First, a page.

Math—students either love it or hate it; they thrive at it or muddle through it. Three of my children excel in math. The other two find subjects like English and History more palatable. Algebraic concepts don’t come as quickly to them, and they have to work hard to succeed in math.
For my sixteen-year-old daughter, math is laborious. For the past few years, we’ve tried various Algebra curricula, searching for one that would help the concepts click. Although the perfect math program still eludes us, she made tremendous progress this year.
In exchange for writing a Crew Review last summer, we received a year-long membership to CTCMath. Their online platform features diagnostic tests, instructional videos, computer-based problems, and worksheets. The tests revealed that my high school junior already understood more than half of the Algebra 1 concepts, so I only assigned material she had yet to learn.
Even though my daughter generally ignored the videos, she made excellent progress. Whenever she encountered a confusing topic, my math-whiz son helped her understand it. Working on only one or two skills each day, she completed the Algebra 1 course in less than two months. Since her average score was 90%, she even earned an A!
As soon as she completed Algebra 1, I began assigning Geometry skills. The concrete concepts seemed straightforward to her.
The following week, however, she signed up for a Chemistry course, which requires familiarity with Algebra 2. Putting Geometry on hold until next year, I began assigning her Algebra 2 lessons on CTCMath.
Initially, she made consistent progress in the course. As before, my son helped her understand complex material so she could complete the work. Considering the videos annoying and unhelpful, she refused to watch them. Just over a third of the way through the course, her progress stalled.
By the beginning of March, it was clear that we needed to try something different. What could possibly help her?
Having no suitable solution, I allowed her to take a break from math and focus on other subjects. In the meantime, she completed some free online courses in other disciplines. As it turned out, this was an excellent opportunity for her to attempt different learning methods to discover which ones are most effective for her.
As May approached, I reminded her of the forgotten Algebra 2 course and encouraged her to try again. Instead of assigning CTCMath, I promised a full math credit if she mastered at least 90% of the Algebra 2 skills on Khan Academy.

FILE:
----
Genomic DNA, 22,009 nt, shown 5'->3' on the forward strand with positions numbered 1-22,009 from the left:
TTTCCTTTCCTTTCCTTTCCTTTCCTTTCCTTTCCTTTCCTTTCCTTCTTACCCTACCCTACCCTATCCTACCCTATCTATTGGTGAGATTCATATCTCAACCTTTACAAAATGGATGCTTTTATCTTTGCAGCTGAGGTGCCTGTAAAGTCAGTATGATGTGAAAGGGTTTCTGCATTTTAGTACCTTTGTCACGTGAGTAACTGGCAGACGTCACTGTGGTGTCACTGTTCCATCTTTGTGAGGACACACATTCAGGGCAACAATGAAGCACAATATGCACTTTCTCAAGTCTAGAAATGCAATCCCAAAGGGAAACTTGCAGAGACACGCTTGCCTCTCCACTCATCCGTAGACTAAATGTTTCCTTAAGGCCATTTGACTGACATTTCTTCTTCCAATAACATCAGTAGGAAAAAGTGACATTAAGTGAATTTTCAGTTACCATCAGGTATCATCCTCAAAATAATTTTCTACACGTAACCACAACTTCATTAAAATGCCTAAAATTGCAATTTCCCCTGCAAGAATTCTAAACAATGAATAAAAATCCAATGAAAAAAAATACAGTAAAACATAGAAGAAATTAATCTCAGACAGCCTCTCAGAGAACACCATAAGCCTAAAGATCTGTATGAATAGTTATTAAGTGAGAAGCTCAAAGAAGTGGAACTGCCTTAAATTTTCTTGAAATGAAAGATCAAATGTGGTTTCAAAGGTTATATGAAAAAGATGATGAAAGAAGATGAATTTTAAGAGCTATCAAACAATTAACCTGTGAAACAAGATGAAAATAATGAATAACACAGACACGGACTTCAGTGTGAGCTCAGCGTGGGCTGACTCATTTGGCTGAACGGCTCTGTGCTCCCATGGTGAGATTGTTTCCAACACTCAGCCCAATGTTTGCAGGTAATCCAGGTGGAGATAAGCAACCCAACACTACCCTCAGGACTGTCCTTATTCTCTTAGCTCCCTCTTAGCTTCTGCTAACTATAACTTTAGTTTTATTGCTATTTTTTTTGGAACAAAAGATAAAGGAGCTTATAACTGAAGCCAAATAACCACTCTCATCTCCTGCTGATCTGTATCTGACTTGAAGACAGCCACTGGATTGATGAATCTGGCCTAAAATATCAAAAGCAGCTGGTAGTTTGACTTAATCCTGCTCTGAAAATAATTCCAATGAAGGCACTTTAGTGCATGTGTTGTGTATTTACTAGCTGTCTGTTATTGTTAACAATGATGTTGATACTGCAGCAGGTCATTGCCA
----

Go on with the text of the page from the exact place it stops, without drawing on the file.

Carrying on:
To my amazement, she approached the challenge with refreshing ingenuity. Although she does not appreciate the Khan Academy videos any more than the ones on CTCMath, she discovered a helpful YouTube video from The Organic Chemistry Tutor. Covering most of the major Algebra 2 concepts, the video explained difficult material simply enough that she could finally wrap her brain around it. She viewed the four-hour-long presentation over several days. Determined to pass, she regularly paused the video to work through sample problems on her own before watching the solution.
The following week, she tackled the course on Khan Academy. By the final day of school, she had progressed nearly three-quarters of the way through Algebra 2.
The remainder of the course, however, still mystified her. The helpful video had not touched more advanced topics like trigonometry.
I encouraged my rising high school senior to view The Organic Chemistry Tutor’s trigonometry video and complete the Khan Academy course after Memorial Day. Alas, she was unwilling to sacrifice the beginning of her summer vacation to complete a math course.
My history-loving daughter made impressive progress in math. While I had hoped she would “catch up” in this dreaded subject this year, she learned something more essential. She discovered that by seeking out resources on her own, she could succeed even in something as daunting as Algebra.
I’m pleased to add an A in Algebra 1 to her high school transcript.
My daughter’s senior year will be a bit heavy on math. This coming fall, I anticipate awarding her the Algebra 2 credit she has come so close to achieving. With the determination and ingenuity she has already shown, I know she can do it.
Before graduation, she needs to take a Geometry course, which I expect she will find significantly easier than Algebra.
To adequately prepare her to make financial decisions as an adult, she’ll also complete a Personal Finance unit. Whatever awaits her after high school, I want to be sure she’s fully equipped with the skills she’ll need to succeed.